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Amelia's Road [Hardcover]

Linda Jacobs Altman , Enrique O. Sanchez
5.0 out of 5 stars  See all reviews (1 customer review)

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Book Description

Sept. 1 1995

Amelia Luisa Martinez hates roads. Los caminos, the roads, take her migrant worker family to fields where they labor all day, to schools where no one knows Amelia's name, and to bleak cabins that are not home.

Amelia longs for a beautiful white house with a fine shade tree in the yard, where she can live without worrying about los caminos again. Then one day, Amelia discovers an "accidental road." At its end she finds an amazing old tree reminiscent of the one in her dreams. Its stately sense of permanence inspires her to put her own roots down in a very special way.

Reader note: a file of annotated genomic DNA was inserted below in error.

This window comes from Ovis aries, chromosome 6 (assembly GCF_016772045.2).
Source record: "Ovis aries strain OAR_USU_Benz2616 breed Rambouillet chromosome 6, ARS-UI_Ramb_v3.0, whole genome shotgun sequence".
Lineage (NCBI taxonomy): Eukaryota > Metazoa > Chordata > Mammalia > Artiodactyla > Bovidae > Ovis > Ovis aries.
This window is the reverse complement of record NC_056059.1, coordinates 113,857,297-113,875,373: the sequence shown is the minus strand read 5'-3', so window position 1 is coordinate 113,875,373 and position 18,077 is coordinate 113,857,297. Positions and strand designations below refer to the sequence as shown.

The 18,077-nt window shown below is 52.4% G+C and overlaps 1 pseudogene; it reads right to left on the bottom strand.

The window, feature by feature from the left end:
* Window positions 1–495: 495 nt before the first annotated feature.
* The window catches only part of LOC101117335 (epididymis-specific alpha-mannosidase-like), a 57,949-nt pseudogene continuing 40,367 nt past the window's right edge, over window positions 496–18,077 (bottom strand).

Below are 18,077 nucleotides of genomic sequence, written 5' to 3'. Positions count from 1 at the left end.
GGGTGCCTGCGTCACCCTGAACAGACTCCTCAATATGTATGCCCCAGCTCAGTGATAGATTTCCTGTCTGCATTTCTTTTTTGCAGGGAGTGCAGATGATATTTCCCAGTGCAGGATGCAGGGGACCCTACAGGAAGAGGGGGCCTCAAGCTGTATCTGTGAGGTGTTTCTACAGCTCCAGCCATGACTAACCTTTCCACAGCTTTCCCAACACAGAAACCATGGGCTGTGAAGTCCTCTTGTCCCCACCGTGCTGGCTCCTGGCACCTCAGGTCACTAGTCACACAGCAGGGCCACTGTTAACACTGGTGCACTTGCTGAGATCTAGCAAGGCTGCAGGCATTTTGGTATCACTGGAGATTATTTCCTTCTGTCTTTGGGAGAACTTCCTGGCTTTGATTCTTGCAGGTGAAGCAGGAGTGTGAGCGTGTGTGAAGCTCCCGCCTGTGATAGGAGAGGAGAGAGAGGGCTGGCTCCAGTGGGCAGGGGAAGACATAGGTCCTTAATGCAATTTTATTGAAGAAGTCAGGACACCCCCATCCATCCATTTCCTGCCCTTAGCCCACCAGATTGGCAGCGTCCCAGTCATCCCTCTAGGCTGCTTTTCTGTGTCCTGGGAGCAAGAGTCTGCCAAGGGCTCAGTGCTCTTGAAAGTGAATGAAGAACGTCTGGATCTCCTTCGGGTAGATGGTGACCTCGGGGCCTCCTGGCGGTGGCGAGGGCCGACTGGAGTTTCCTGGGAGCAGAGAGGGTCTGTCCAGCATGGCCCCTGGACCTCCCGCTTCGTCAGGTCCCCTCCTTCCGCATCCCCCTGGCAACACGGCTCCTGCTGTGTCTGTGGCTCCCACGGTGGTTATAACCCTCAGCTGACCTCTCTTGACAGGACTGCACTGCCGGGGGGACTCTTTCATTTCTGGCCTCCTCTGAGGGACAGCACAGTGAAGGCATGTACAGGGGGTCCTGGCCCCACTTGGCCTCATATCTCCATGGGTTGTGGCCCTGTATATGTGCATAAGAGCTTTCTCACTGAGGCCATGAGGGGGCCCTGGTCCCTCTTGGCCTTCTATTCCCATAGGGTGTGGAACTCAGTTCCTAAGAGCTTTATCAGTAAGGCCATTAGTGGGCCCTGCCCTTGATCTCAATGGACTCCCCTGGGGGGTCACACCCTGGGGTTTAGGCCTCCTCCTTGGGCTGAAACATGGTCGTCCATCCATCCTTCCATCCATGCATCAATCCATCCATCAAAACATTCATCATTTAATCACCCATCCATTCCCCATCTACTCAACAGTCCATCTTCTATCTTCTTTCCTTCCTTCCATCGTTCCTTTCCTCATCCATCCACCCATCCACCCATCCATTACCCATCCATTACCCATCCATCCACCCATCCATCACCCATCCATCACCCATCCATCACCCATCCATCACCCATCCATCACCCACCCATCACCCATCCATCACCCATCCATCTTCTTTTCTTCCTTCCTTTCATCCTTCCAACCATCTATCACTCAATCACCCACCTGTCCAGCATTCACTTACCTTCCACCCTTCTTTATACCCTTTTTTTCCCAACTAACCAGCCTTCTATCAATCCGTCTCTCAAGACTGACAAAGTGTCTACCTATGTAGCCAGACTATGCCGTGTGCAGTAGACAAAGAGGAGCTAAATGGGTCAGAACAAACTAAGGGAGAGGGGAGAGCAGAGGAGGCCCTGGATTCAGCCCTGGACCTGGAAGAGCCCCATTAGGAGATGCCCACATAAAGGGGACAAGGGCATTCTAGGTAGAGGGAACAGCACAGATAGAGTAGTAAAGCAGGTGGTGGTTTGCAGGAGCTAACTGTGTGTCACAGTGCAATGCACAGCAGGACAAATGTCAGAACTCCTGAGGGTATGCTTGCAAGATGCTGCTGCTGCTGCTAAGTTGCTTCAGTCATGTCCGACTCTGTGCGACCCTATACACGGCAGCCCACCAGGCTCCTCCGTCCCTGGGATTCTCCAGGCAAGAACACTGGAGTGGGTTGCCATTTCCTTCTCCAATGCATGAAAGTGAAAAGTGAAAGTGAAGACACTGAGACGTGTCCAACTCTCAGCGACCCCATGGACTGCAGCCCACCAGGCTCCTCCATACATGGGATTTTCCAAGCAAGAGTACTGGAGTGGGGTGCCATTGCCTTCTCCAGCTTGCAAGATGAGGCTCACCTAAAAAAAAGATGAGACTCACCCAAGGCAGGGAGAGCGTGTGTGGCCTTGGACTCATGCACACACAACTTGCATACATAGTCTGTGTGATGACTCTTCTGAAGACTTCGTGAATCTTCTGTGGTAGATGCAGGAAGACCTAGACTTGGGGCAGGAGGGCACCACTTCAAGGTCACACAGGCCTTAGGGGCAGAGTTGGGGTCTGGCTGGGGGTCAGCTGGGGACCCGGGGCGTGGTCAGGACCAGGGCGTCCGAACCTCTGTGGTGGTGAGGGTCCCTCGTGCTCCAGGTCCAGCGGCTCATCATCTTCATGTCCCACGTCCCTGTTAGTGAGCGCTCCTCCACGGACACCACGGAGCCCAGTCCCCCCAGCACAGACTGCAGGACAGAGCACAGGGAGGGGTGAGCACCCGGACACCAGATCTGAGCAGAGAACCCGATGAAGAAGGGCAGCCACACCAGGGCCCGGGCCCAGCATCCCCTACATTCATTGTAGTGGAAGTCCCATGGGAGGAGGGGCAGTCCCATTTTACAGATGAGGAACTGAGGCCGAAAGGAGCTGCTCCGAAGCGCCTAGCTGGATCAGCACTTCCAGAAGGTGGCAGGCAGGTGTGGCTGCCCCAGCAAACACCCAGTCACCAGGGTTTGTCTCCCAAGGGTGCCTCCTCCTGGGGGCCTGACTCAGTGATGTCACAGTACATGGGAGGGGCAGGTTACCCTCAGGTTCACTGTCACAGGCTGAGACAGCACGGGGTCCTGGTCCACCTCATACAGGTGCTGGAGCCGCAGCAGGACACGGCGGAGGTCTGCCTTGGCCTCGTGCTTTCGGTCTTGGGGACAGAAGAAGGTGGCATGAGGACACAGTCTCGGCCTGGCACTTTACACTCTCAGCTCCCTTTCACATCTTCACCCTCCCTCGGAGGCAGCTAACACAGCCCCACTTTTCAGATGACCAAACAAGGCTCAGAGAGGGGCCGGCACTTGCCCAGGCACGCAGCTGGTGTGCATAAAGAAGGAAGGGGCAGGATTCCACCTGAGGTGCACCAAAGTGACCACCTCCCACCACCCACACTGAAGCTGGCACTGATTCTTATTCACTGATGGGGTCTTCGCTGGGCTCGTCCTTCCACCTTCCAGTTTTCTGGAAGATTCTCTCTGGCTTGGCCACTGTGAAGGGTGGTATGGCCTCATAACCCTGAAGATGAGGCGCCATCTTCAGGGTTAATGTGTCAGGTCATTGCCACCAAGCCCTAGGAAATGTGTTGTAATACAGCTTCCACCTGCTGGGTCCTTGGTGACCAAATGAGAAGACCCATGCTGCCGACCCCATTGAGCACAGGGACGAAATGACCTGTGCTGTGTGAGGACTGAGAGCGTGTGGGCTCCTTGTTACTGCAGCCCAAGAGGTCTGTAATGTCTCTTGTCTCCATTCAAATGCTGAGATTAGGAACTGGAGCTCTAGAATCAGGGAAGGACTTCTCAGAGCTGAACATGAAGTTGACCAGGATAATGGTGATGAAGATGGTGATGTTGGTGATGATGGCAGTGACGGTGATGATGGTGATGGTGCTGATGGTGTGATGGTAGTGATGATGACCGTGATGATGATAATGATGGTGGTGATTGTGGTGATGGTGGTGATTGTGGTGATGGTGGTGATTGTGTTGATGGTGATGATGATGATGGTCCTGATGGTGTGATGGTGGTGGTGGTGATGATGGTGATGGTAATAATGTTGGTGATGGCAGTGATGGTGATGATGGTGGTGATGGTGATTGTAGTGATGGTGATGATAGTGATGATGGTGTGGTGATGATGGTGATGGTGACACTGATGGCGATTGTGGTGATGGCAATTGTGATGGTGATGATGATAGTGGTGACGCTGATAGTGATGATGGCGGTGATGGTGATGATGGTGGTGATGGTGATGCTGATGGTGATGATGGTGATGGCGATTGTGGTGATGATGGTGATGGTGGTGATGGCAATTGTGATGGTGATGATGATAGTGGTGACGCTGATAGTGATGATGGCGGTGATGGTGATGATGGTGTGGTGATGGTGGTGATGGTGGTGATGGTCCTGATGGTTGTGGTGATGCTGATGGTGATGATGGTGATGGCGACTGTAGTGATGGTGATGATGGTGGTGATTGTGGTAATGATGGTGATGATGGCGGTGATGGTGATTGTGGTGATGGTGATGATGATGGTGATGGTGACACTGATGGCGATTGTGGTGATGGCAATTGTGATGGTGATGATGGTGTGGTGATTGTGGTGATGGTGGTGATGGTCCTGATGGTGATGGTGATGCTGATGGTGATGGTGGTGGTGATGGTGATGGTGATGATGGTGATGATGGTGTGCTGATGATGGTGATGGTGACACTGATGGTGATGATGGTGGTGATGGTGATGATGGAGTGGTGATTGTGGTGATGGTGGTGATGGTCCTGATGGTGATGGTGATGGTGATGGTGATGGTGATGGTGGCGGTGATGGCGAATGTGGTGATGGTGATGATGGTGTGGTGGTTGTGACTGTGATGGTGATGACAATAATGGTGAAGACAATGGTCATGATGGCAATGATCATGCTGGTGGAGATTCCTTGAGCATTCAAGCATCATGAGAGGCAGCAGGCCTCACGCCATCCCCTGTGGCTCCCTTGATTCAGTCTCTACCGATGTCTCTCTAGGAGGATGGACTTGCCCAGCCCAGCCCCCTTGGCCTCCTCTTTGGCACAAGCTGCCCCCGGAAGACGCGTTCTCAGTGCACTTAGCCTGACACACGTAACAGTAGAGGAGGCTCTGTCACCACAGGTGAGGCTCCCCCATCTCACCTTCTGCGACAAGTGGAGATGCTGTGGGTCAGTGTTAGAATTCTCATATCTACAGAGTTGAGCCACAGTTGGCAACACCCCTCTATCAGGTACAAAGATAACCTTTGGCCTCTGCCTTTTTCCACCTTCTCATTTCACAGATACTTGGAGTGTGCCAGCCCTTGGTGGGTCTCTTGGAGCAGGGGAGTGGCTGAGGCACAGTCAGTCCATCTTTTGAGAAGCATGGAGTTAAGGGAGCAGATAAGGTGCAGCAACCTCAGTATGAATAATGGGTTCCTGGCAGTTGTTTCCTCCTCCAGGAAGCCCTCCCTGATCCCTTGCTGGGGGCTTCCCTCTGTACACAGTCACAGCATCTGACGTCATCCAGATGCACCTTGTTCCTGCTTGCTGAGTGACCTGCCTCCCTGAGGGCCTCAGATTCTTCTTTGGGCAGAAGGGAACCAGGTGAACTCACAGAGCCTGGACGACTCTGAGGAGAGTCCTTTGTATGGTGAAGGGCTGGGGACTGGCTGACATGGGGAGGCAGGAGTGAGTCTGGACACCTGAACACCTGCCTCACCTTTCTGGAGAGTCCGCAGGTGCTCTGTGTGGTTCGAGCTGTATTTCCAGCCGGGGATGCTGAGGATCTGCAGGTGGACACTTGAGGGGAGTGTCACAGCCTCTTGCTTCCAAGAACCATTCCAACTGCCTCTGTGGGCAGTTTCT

The richly colored illustrations bring to life the landscape of California's Central Valley farmland. Amelia's Road is an inspirational tale about the importance of home.

--This text refers to the Paperback edition.

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Product Description

From Publishers Weekly

Amelia Luisa Martinez and her family, migrant farm workers, move from harvest to harvest, staying in labor camps for short periods of time. Amelia hates los caminos --the long, cheerless roads that the Martinezes travel in their rusty car--and resents the fact that she attends various schools so briefly that teachers don't always bother to learn her name. It seems unlikely that Amelia will get her wish to "settle down, to belong." But during one apple harvest, she goes to a school where the teacher and children do learn her name, and she finds a special spot near an old tree that she claims as her own. Here, when it is time to move on, the girl buries a box filled with "Amelia-things" and promises to return one day. Altman's first picture book provides an affecting and ultimately hopeful look at a transient way of living that will be unfamiliar to most of her audience. Sanchez's (illustrator of Abuela's Weave ) richly textured acrylic on canvas paintings deftly portray the arduous daily routine of migrant workers as well as the wide range of Amelia's emotions. Ages 3-10.